The SNP would increase its Holyrood majority if there was an election
today, according to the latest poll IMAGE: Cameron Ings-Hodgson
Scottish independence: SNP and independence on the rise, new poll shows
by Rosie Harrison
A new opinion poll gives the SNP cause to celebrate as their landslide victory last year would be supplemented by a few extra seats were an election held today.
The new seat tally according to poll, conducted by Panelbase, would see the following distribution of seats: SNP: 72 (69), Labour: 36 (37), Tory: 13 (15), LibDem: 5 (5), Green: 2 (2) and Ind: 1 (1)
In terms of popular vote the survey, commissioned by the Sunday Times and Real Radio Scotland, puts the SNP on 47 percent (+2) on the constituency vote. Labour remain static in opposition at 32 percent. After their run in office at Westminster, both the Tories and the Liberal Democrats are down by 2 percent registering 12 and 6 percent respectively.
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The SNP have attributed the surge in their popularity to their successful governance, emphasising their distinction with their closest competitor, Labour. The party claims that it was Labour’s “no change” approach to Scottish politics and “unholy” Tory sympathies that gave them the edge.
They have also used this opportunity to shift the responsibility for forecasting Scotland’s future. After handling relentless doubts about an independent Scotland’s viability, the party intends to return the favour by urging Labour and the other anti-independence parties to expand upon their alternative vision.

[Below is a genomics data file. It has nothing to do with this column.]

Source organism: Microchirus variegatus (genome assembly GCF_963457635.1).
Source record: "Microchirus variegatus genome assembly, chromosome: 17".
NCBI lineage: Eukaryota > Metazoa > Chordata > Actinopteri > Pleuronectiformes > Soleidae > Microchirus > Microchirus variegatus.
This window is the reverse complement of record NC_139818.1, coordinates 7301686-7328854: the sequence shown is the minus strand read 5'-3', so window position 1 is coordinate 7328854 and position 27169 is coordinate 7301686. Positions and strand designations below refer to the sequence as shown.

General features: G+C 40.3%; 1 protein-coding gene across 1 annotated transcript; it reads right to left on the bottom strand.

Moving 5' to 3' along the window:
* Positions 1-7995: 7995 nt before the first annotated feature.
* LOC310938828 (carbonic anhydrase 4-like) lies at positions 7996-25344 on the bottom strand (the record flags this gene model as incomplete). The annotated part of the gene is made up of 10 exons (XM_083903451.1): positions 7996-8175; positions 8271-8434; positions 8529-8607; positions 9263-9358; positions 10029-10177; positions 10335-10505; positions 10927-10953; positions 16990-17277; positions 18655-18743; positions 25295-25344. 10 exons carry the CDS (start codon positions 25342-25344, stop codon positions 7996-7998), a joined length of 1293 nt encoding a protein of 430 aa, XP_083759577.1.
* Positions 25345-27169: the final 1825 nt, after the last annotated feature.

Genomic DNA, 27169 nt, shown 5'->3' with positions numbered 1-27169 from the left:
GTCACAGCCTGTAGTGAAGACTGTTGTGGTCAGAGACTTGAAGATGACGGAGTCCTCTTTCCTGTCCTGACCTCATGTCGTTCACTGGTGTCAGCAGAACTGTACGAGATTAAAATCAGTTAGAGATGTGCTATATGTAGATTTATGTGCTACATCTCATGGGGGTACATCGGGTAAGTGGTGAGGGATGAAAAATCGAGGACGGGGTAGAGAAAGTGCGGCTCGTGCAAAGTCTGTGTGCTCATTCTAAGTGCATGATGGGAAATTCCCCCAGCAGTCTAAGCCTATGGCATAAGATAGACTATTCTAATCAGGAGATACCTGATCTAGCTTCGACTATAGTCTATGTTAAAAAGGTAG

The poll shows that there is not much between the three constitutional options, though retaining the status quo is lowest at 28 percent, more devolution is only slightly higher at 29 percent, with full independence ahead on 30 percent.
When asked straight out whether or not they support independence, the gap appears to be narrowing with 36 percent of Scots now intending to vote yes compared to 45 percent who said they would vote no.
The narrower gap when asked a straightforward yes/no question demonstrates that many Scots who favour a ‘devo max’ option do so as part of a two step strategy towards independence.
With the sample being limited to adults there is no telling how the polls would change if 16 and 17 year olds were included.
The Panelbase poll surveyed 1,012 adults in Scotland between 11th – 17th July 2012.
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